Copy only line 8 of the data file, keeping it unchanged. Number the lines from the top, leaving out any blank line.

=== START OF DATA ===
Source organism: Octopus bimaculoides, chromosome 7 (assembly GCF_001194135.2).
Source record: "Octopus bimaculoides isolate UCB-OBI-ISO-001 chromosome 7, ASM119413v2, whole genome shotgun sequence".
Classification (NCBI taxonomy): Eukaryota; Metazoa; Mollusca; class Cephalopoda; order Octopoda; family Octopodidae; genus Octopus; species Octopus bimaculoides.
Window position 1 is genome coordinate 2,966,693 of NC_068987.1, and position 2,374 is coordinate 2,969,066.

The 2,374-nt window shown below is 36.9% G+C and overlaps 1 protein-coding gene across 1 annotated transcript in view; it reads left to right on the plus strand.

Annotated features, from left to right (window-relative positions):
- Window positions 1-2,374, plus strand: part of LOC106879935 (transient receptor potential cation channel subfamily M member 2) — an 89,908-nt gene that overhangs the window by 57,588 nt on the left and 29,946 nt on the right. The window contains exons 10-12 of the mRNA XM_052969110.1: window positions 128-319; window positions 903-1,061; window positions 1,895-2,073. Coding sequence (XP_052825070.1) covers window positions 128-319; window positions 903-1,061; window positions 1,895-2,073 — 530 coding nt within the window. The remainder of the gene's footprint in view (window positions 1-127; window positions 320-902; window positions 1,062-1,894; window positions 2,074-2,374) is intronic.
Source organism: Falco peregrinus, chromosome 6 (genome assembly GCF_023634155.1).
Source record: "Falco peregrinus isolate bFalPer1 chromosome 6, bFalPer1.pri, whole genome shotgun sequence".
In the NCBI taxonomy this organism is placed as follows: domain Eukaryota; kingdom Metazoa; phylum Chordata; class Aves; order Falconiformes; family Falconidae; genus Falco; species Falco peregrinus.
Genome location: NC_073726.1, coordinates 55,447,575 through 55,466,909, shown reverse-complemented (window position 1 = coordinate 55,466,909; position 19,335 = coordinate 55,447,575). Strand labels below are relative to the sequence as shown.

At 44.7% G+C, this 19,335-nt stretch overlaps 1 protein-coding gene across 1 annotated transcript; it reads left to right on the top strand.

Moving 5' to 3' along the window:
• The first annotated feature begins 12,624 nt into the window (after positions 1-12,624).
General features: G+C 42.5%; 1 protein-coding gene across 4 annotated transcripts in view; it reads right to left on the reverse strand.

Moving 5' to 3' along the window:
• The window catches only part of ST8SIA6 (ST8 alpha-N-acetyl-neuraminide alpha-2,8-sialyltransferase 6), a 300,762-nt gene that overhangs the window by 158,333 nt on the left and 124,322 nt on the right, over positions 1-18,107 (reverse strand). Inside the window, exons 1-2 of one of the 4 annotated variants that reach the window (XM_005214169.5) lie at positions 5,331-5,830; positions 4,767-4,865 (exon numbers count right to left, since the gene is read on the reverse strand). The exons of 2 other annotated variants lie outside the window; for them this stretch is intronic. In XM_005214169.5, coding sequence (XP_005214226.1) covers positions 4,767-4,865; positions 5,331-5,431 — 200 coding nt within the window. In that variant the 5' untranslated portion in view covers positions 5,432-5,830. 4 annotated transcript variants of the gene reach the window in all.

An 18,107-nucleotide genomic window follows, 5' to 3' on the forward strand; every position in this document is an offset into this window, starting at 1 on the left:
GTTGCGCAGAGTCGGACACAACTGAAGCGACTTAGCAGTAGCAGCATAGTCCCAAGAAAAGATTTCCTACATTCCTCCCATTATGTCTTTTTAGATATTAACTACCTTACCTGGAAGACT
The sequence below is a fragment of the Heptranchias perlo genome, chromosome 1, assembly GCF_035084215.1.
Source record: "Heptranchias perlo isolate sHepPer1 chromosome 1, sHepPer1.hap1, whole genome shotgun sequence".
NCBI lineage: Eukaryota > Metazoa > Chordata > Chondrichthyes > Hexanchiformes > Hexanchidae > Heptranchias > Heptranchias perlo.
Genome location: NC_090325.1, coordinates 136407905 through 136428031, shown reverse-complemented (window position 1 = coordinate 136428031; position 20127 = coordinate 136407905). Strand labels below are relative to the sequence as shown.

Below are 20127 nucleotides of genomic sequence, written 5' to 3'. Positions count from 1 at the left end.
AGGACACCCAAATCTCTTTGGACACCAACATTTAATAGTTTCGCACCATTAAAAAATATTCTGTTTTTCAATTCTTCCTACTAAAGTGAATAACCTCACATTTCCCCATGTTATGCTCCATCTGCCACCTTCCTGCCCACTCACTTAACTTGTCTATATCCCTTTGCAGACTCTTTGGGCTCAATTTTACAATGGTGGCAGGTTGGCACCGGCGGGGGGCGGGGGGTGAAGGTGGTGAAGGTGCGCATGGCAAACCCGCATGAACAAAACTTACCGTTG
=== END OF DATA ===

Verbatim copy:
Source organism: Falco peregrinus, chromosome 6 (genome assembly GCF_023634155.1).